his own land and take from the pools below all the gas and oil that
he may be able to reduce to possession, including that coming from
land belonging to others, but the right to take and thus to acquire
ownership is subject to the reasonable exertion of the power of the
state to prevent unnecessary loss, destruction, or waste. And that
power extends to the taker's unreasonable and wasteful use of
Page 286 U. S. 234
pressure available for lifting the oil to the surface, and the
unreasonable and wasteful depletion of a common supply of gas and
oil to the injury to others entitled to resort to and take from the
same pool. Ohio Oil Co. v. Indiana, 177 U.
; Lindsley v. Natural Carbonic Gas Co.,
220 U. S. 61
220 U. S. 77
Bandini Co. v. Superior Court, 284 U. S.
; Brown v. Spilman, 155 U.
, 155 U. S. 669
Walls v. Midland Carbon Co., 254 U.
, 254 U. S. 323
Rich v. Doneghey,
71 Okl. 204, 177 P. 86; People v.
Associated Oil Co.,
211 Cal. 93, 100 et seq.,
It is not shown that the rule for proration prescribed in § 4 or
any other provision here involved amounts to or authorizes
arbitrary interference with private business or plaintiff's
property rights, or that such statutory rule is not reasonably
calculated to prevent the wastes specified in § 3.
We put aside plaintiff's contentions resting upon the claim that
§ 2 or § 3 authorizes or contemplates directly or indirectly
regulation of prices of crude oil. The Commission has never made an
order under § 2. The court found that none of the proration orders
here involved were made for the purpose of fixing prices. The fact
that the Commission never limited production below market demand
and the great and long continued downward trend of prices
contemporaneously with the enforcement of proration strongly
support the finding that the orders assailed have not had that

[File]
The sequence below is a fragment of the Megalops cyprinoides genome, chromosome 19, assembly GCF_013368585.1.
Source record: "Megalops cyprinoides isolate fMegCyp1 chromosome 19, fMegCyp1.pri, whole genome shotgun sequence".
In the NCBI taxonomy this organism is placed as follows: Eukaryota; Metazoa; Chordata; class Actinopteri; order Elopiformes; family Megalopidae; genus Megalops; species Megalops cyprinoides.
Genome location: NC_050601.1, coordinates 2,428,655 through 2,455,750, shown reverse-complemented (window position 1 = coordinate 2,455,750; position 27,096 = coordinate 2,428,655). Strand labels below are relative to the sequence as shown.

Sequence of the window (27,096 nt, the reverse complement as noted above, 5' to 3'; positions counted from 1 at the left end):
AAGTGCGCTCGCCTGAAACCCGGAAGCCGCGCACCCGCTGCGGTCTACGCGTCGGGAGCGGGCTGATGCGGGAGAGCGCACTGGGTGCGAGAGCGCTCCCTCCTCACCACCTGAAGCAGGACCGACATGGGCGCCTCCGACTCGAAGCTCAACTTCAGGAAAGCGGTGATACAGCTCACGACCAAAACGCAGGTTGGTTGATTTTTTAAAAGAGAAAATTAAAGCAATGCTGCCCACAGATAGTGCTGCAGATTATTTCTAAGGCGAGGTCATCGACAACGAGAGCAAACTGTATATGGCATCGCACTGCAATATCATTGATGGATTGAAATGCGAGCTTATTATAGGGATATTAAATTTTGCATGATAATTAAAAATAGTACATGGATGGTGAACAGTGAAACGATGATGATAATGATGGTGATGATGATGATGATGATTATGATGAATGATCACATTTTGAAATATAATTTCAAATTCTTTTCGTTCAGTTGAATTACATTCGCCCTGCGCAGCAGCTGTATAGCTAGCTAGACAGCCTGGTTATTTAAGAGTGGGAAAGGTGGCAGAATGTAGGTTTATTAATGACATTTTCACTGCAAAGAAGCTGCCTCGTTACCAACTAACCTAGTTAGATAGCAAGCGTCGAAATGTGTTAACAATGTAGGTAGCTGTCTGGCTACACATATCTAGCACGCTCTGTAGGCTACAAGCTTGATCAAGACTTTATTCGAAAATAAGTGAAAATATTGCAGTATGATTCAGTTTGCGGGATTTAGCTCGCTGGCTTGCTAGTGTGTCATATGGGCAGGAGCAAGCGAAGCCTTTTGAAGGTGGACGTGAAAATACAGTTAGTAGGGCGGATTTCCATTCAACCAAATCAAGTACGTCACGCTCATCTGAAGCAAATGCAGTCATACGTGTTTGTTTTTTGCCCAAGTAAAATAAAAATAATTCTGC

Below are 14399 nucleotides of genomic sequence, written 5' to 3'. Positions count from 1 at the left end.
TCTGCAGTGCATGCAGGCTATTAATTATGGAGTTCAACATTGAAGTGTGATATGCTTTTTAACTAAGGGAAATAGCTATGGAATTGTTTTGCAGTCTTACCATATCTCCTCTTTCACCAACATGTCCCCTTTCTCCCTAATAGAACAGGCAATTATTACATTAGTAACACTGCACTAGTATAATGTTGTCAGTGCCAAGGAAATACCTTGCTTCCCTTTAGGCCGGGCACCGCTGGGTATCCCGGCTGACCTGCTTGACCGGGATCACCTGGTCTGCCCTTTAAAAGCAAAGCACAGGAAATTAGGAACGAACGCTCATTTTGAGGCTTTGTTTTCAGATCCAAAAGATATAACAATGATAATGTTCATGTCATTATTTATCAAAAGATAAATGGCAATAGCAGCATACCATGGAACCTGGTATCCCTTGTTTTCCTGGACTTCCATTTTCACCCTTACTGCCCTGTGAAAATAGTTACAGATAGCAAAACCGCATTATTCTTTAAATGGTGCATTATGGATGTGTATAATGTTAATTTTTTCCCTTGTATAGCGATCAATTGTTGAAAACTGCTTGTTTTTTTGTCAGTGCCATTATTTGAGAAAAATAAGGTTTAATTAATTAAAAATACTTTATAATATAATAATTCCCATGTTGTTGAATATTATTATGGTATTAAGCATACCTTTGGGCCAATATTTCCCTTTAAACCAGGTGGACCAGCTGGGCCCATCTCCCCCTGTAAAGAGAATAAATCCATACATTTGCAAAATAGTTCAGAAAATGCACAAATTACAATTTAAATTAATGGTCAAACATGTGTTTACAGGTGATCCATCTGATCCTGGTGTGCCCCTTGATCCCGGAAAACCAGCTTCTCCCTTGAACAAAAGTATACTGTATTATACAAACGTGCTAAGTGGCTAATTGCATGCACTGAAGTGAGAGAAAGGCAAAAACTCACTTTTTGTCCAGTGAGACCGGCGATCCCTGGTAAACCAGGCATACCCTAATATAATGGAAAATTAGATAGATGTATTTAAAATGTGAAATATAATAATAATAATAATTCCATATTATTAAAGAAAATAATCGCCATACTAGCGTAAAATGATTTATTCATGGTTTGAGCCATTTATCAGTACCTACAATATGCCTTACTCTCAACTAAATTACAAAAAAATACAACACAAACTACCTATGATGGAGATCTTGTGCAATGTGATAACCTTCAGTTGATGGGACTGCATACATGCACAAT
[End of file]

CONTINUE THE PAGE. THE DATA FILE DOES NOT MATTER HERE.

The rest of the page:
effect. And if § 2 were to be held unconstitutional, the provisions
on which the orders rest would remain in force. The
unconstitutionality of a part of an Act does not necessarily defeat
or affect the validity of its remaining provisions. Unless it is
evident that the legislature would not have enacted those
provisions which are within its power independently of that which
is not, the invalid part may be dropped if what is left is fully
operative as a law. Connolly v. Union Sewer Pipe Co.,
184 U. S. 540
184 U. S. 565
Pollock v. Farmers' Loan
Page 286 U. S. 235
Trust Co., 158 U. S. 601
158 U. S. 635
Reagan v. Farmers' Loan & Trust Co., 154 U.
, 154 U. S.
-396; Field v. Clark, 143 U.
, 143 U. S.
-696, allowed to be produced the full amount of the
that the invalidity of any part of the Act shall not in any manner
affect the remaining portions. That discloses an intention to make
the Act divisible, and creates a presumption that, eliminating
invalid parts, the legislature would have been satisfied with what
remained, and that the scheme of regulation derivable from the
other provisions would have been enacted without regard to § 2.
Williams v. Standard Oil Co., 278 U.
, 278 U. S. 242
Crowell v. Benson, 285 U. S. 22
Utah Power & Light Co. v. Pfost, ante,
p. 286 U. S. 165
orders involved here were made under other sections which provide a
complete scheme for carrying into effect, through action of the
Commission, the general rules laid down in §§ 3 and 4 for the
prevention of waste. See Julian Oil & Royalties Co. v.
145 Okl. 237, 243, 292 P. 841. The validity of § 2
need not be considered.
2. Plaintiff contends that the Act and proration orders operate
to burden interstate commerce in crude oil and its products in
violation of the commerce clause. It is clear that the regulations
prescribed and authorized by the Act and the proration established
by the Commission apply only to production, and not to sales or